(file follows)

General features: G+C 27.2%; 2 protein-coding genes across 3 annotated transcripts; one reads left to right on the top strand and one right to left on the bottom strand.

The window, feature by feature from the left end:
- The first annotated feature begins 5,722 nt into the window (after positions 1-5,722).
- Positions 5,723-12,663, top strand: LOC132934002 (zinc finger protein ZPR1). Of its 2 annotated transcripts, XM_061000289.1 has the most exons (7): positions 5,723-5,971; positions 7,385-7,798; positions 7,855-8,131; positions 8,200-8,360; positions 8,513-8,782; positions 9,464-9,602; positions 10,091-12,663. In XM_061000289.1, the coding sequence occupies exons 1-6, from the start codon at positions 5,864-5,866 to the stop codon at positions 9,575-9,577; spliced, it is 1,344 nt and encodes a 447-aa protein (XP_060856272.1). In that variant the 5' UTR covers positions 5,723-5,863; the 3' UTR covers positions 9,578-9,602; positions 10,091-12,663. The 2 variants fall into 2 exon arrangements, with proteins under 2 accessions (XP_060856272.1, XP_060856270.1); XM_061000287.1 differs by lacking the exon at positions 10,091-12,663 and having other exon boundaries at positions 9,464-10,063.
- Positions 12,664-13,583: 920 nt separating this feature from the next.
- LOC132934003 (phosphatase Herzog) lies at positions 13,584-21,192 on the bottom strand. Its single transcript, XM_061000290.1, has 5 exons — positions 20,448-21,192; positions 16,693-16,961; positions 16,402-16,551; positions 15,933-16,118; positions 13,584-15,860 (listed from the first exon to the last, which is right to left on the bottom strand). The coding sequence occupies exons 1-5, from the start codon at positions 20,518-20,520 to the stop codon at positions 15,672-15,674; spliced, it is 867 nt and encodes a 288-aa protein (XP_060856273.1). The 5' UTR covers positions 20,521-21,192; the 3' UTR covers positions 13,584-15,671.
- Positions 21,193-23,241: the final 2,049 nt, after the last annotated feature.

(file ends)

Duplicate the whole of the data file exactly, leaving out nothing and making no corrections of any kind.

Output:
General features: G+C 27.2%; 2 protein-coding genes across 3 annotated transcripts; one reads left to right on the top strand and one right to left on the bottom strand.

The window, feature by feature from the left end:
- The first annotated feature begins 5,722 nt into the window (after positions 1-5,722).
- Positions 5,723-12,663, top strand: LOC132934002 (zinc finger protein ZPR1). Of its 2 annotated transcripts, XM_061000289.1 has the most exons (7): positions 5,723-5,971; positions 7,385-7,798; positions 7,855-8,131; positions 8,200-8,360; positions 8,513-8,782; positions 9,464-9,602; positions 10,091-12,663. In XM_061000289.1, the coding sequence occupies exons 1-6, from the start codon at positions 5,864-5,866 to the stop codon at positions 9,575-9,577; spliced, it is 1,344 nt and encodes a 447-aa protein (XP_060856272.1). In that variant the 5' UTR covers positions 5,723-5,863; the 3' UTR covers positions 9,578-9,602; positions 10,091-12,663. The 2 variants fall into 2 exon arrangements, with proteins under 2 accessions (XP_060856272.1, XP_060856270.1); XM_061000287.1 differs by lacking the exon at positions 10,091-12,663 and having other exon boundaries at positions 9,464-10,063.
- Positions 12,664-13,583: 920 nt separating this feature from the next.
- LOC132934003 (phosphatase Herzog) lies at positions 13,584-21,192 on the bottom strand. Its single transcript, XM_061000290.1, has 5 exons — positions 20,448-21,192; positions 16,693-16,961; positions 16,402-16,551; positions 15,933-16,118; positions 13,584-15,860 (listed from the first exon to the last, which is right to left on the bottom strand). The coding sequence occupies exons 1-5, from the start codon at positions 20,518-20,520 to the stop codon at positions 15,672-15,674; spliced, it is 867 nt and encodes a 288-aa protein (XP_060856273.1). The 5' UTR covers positions 20,521-21,192; the 3' UTR covers positions 13,584-15,671.
- Positions 21,193-23,241: the final 2,049 nt, after the last annotated feature.